Yeah. He does. About every two weeks.

This man scores higher on the threat level scale than Man with the Cockroach Tattoos. (Who, after all, is guilty of nothing more than terrifying bad taste.) You see, Mr. E-mail has made it clear that he ignores what I say when he wants something from me. Now, I don’t know if he is an actual rapist, and I sincerely hope he’s not. But he is certainly Schrödinger’s Rapist, and this particular Schrödinger’s Rapist has a probability ratio greater than one in sixty. Because a man who ignores a woman’s NO in a non-sexual setting is more likely to ignore NO in a sexual setting, as well.

So if you speak to a woman who is otherwise occupied, you’re sending a subtle message. It is that your desire to interact trumps her right to be left alone. If you pursue a conversation when she’s tried to cut it off, you send a message. It is that your desire to speak trumps her right to be left alone. And each of those messages indicates that you believe your desires are a legitimate reason to override her rights.

For women, who are watching you very closely to determine how much of a threat you are, this is an important piece of data.

"

an excerpt from Phaedra Starling’s “Schrödinger’s Rapist: or a guy’s guide to approaching strange women without being maced” (via lostgrrrls)

women being afraid of Shrodinger’s Rapists (oh my god i still can’t get over the encompassing brilliance of this phrase) is a conditioned, learned response from being immersed in rape culture and the evolution of sexism and sexual violence in our society from the day we’re born. And unfortunately, it’s very difficult to unlearn without the efforts of all genders to dismantle it. Which is where you come in.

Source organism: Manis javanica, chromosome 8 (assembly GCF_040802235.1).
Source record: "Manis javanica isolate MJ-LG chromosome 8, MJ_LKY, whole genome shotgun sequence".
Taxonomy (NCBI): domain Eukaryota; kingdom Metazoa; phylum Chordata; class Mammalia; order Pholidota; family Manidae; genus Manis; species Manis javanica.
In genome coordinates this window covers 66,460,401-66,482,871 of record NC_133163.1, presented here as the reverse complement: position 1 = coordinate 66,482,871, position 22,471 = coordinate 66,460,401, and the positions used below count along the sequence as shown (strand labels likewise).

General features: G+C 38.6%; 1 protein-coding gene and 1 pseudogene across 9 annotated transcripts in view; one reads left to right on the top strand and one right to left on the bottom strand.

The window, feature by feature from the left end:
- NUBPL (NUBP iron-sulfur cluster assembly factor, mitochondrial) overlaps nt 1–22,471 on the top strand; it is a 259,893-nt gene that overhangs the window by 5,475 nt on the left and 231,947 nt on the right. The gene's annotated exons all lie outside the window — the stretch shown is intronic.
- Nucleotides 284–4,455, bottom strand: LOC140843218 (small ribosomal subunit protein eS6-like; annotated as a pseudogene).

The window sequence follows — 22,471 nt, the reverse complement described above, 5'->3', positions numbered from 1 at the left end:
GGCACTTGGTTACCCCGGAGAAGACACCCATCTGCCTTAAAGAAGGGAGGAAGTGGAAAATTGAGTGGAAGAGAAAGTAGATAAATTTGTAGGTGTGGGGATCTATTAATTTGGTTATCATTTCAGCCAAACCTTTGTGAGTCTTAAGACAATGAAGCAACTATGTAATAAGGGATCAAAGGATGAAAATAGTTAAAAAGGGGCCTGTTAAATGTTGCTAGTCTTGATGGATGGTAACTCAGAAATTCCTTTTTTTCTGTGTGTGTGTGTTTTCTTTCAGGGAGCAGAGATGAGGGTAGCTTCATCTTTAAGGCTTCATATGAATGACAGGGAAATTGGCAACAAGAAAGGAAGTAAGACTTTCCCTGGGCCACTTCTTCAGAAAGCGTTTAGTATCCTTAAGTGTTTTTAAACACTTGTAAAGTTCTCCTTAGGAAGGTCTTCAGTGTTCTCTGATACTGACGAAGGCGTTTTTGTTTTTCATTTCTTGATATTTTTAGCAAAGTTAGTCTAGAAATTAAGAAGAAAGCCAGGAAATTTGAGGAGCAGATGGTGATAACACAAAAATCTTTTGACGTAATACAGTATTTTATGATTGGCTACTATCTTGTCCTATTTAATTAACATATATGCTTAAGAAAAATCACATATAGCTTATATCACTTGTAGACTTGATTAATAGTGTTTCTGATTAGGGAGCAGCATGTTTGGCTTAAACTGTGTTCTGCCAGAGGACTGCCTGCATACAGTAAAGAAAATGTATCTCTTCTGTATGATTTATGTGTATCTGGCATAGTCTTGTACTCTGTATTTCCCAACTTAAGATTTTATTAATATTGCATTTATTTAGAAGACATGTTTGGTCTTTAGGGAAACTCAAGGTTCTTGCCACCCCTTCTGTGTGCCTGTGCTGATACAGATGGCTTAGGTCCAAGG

(via 5000letters)

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toxicninjapenguin:

nyeheggers:

ashkenazi-autie:

strawberry-bounce:

The real world.

This is from That’s So Raven, where Chelsea and Raven apply to work at the same clothing shop. Chelsea is white; Raven is black. Chelsea gets the job, despite being utterly horrible at it, while Raven, who has a deep interest in fashion and knows how to handle clothes, does not. The girls find this deeply suspicious, so Chelsea wears a hat with a camera on it and questions the employer. The employer admits what she does in the gif above and Chelsea and Raven submit the footage to a news station.

And THAT is why That’s So Raven is the best TV show ever.

That’s not even the only reason why it was the best show ever

"Now “tribal trends” are totally “in.” You can walk into any store in the mall and see “Native” imagery everywhere. As a Native person, when I look at them, I can’t help but remember the not-so-distant past when my people weren’t allowed, by law, to wear these things. It’s such a constant reminder of the colonial power structures still in place. Back in the day, white people had the power to take away our culture, and now they have the power to wear it however they see fit. These are our images, our cultural symbols, yet we are completely powerless to have control over them."
— Adrienne K. | Dear Christina Fallin (via star-trekker)